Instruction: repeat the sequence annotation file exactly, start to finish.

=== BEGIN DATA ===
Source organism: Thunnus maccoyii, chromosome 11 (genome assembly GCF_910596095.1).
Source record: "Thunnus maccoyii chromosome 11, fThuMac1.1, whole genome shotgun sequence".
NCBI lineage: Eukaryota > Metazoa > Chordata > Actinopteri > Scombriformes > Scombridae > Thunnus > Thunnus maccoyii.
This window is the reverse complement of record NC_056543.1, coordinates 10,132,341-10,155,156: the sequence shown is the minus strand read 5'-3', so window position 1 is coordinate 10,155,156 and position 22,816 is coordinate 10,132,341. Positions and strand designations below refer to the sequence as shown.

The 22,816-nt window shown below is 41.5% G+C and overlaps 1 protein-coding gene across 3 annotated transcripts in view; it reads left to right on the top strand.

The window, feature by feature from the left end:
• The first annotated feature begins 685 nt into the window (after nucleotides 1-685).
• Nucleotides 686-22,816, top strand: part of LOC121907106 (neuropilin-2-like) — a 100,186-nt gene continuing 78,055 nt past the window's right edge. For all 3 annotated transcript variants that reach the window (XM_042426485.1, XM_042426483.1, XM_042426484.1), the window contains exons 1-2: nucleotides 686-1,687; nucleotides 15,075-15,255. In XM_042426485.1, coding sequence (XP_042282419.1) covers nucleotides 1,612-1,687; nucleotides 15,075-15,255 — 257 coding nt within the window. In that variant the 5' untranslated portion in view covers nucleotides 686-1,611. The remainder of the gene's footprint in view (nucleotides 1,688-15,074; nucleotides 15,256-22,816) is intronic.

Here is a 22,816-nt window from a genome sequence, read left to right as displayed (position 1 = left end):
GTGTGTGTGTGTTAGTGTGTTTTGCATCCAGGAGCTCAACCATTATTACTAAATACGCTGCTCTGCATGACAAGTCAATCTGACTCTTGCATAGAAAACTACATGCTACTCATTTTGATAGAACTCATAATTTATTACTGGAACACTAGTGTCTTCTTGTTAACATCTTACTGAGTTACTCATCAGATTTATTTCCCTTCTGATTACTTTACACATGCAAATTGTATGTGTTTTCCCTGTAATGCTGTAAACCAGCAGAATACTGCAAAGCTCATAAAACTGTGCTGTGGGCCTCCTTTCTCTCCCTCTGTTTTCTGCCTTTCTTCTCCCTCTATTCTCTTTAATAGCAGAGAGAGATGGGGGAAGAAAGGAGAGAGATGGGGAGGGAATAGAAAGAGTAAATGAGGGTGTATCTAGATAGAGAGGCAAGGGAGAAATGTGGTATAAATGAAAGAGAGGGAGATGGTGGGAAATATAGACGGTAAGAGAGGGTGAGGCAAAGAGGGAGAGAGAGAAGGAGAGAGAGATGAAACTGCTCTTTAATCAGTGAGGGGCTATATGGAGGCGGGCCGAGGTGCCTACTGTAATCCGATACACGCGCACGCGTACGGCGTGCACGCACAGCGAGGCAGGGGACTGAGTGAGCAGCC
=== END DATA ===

Source organism: Thunnus maccoyii, chromosome 11 (genome assembly GCF_910596095.1).
Source record: "Thunnus maccoyii chromosome 11, fThuMac1.1, whole genome shotgun sequence".
NCBI lineage: Eukaryota > Metazoa > Chordata > Actinopteri > Scombriformes > Scombridae > Thunnus > Thunnus maccoyii.
This window is the reverse complement of record NC_056543.1, coordinates 10,132,341-10,155,156: the sequence shown is the minus strand read 5'-3', so window position 1 is coordinate 10,155,156 and position 22,816 is coordinate 10,132,341. Positions and strand designations below refer to the sequence as shown.

The 22,816-nt window shown below is 41.5% G+C and overlaps 1 protein-coding gene across 3 annotated transcripts in view; it reads left to right on the top strand.

The window, feature by feature from the left end:
• The first annotated feature begins 685 nt into the window (after nucleotides 1-685).
• Nucleotides 686-22,816, top strand: part of LOC121907106 (neuropilin-2-like) — a 100,186-nt gene continuing 78,055 nt past the window's right edge. For all 3 annotated transcript variants that reach the window (XM_042426485.1, XM_042426483.1, XM_042426484.1), the window contains exons 1-2: nucleotides 686-1,687; nucleotides 15,075-15,255. In XM_042426485.1, coding sequence (XP_042282419.1) covers nucleotides 1,612-1,687; nucleotides 15,075-15,255 — 257 coding nt within the window. In that variant the 5' untranslated portion in view covers nucleotides 686-1,611. The remainder of the gene's footprint in view (nucleotides 1,688-15,074; nucleotides 15,256-22,816) is intronic.

Here is a 22,816-nt window from a genome sequence, read left to right as displayed (position 1 = left end):
GTGTGTGTGTGTTAGTGTGTTTTGCATCCAGGAGCTCAACCATTATTACTAAATACGCTGCTCTGCATGACAAGTCAATCTGACTCTTGCATAGAAAACTACATGCTACTCATTTTGATAGAACTCATAATTTATTACTGGAACACTAGTGTCTTCTTGTTAACATCTTACTGAGTTACTCATCAGATTTATTTCCCTTCTGATTACTTTACACATGCAAATTGTATGTGTTTTCCCTGTAATGCTGTAAACCAGCAGAATACTGCAAAGCTCATAAAACTGTGCTGTGGGCCTCCTTTCTCTCCCTCTGTTTTCTGCCTTTCTTCTCCCTCTATTCTCTTTAATAGCAGAGAGAGATGGGGGAAGAAAGGAGAGAGATGGGGAGGGAATAGAAAGAGTAAATGAGGGTGTATCTAGATAGAGAGGCAAGGGAGAAATGTGGTATAAATGAAAGAGAGGGAGATGGTGGGAAATATAGACGGTAAGAGAGGGTGAGGCAAAGAGGGAGAGAGAGAAGGAGAGAGAGATGAAACTGCTCTTTAATCAGTGAGGGGCTATATGGAGGCGGGCCGAGGTGCCTACTGTAATCCGATACACGCGCACGCGTACGGCGTGCACGCACAGCGAGGCAGGGGACTGAGTGAGCAGCC